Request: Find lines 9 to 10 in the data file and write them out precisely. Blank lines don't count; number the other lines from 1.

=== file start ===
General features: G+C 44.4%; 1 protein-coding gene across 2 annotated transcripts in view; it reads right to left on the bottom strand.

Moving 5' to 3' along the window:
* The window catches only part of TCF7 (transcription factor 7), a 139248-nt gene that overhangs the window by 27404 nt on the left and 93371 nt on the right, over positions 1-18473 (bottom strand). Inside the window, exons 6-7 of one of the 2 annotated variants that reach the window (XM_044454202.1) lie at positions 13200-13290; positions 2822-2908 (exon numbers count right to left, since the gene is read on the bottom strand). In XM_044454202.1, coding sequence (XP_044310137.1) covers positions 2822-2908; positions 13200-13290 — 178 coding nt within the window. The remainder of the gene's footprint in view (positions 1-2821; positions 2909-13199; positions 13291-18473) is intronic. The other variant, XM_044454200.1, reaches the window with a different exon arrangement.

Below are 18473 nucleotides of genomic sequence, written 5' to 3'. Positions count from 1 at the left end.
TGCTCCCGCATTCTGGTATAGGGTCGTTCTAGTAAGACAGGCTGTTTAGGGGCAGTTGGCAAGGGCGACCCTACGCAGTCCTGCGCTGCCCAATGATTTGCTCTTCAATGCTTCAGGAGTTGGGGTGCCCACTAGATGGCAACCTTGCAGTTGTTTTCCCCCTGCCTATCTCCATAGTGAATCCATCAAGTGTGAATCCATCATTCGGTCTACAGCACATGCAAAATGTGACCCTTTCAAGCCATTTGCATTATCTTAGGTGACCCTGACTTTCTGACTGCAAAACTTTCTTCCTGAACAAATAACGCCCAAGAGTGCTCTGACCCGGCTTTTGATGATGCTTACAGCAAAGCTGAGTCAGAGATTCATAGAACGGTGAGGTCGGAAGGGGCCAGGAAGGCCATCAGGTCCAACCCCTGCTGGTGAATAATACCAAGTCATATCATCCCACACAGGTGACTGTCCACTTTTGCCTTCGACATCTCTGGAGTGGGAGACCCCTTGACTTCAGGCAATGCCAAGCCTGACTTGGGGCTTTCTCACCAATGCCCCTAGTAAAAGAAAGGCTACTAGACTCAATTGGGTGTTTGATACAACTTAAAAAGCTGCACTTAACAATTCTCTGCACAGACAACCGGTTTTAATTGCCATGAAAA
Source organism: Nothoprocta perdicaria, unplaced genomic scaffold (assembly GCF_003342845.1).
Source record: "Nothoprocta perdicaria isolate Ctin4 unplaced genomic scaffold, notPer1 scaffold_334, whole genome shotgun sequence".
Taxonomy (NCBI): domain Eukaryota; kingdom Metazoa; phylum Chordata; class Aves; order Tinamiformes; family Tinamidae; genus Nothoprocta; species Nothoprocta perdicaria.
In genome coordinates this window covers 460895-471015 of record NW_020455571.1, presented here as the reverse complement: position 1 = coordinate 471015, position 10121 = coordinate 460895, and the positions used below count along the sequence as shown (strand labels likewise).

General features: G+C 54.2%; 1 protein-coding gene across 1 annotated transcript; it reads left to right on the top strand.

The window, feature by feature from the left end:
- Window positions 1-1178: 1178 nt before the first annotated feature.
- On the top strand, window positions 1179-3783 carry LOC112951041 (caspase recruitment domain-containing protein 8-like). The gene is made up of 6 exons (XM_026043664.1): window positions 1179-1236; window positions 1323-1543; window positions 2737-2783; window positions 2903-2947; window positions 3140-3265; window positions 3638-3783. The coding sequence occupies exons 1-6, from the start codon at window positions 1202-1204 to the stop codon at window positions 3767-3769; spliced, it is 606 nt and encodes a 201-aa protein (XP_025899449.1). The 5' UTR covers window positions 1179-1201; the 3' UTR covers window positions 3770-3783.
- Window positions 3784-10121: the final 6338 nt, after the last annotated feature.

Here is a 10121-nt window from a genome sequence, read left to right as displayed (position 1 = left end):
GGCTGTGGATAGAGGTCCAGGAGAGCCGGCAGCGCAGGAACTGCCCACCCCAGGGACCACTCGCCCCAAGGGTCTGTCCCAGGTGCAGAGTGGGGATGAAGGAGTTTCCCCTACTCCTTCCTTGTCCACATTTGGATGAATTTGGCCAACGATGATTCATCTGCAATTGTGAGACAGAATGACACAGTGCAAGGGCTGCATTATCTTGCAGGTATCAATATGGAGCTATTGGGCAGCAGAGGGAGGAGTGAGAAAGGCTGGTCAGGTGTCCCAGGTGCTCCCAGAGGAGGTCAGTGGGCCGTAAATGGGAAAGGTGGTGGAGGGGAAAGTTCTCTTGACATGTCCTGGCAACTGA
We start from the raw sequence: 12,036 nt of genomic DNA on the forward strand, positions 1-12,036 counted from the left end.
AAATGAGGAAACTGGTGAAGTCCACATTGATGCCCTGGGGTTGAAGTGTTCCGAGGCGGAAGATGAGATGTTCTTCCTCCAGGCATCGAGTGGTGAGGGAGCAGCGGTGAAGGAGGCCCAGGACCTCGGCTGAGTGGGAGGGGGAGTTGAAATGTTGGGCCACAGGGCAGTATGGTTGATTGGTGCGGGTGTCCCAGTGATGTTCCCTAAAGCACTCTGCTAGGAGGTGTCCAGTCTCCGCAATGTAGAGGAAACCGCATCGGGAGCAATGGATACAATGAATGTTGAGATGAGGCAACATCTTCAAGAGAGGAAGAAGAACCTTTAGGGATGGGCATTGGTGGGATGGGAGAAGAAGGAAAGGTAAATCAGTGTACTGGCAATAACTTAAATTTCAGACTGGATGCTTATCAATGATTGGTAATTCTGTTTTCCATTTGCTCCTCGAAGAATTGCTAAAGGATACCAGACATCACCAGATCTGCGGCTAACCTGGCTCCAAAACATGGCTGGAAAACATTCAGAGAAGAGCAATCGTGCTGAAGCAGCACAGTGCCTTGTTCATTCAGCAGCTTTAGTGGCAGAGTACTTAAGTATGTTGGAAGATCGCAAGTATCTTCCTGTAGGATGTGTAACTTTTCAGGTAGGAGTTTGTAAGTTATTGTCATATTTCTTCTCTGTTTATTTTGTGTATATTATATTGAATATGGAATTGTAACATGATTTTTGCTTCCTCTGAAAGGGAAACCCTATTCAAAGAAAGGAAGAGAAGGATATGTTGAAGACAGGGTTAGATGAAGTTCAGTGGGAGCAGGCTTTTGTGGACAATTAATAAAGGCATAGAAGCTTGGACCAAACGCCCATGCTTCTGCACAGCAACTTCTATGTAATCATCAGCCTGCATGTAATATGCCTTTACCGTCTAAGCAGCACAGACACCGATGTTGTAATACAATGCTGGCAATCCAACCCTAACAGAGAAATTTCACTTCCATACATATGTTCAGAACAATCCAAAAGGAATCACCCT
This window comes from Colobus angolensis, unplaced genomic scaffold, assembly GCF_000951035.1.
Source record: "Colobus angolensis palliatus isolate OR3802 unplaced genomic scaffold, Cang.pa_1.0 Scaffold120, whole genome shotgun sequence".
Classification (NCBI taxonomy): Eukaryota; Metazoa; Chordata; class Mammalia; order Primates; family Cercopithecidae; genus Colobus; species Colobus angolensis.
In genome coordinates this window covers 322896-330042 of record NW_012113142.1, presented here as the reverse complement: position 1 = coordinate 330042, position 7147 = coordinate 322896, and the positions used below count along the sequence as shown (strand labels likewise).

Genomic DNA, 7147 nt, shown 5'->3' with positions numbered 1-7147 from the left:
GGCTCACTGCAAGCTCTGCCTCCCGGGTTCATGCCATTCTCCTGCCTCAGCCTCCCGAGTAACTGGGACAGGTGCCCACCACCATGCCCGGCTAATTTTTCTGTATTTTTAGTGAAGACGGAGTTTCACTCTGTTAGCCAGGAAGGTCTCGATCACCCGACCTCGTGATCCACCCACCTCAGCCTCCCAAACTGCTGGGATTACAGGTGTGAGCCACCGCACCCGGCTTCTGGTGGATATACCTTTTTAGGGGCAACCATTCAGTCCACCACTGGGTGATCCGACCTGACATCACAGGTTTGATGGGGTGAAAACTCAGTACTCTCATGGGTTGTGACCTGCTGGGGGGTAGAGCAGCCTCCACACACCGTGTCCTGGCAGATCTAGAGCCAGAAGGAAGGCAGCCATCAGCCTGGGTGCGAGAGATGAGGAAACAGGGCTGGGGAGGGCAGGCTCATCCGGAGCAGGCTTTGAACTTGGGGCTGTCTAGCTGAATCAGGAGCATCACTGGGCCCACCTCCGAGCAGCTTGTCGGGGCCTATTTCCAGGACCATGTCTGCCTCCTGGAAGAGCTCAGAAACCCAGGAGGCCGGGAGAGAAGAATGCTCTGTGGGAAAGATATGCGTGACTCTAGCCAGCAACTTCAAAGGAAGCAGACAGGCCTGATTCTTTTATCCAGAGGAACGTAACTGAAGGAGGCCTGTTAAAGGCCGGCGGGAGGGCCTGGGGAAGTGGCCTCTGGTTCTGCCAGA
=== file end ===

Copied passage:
In genome coordinates this window covers 460895-471015 of record NW_020455571.1, presented here as the reverse complement: position 1 = coordinate 471015, position 10121 = coordinate 460895, and the positions used below count along the sequence as shown (strand labels likewise).

General features: G+C 54.2%; 1 protein-coding gene across 1 annotated transcript; it reads left to right on the top strand.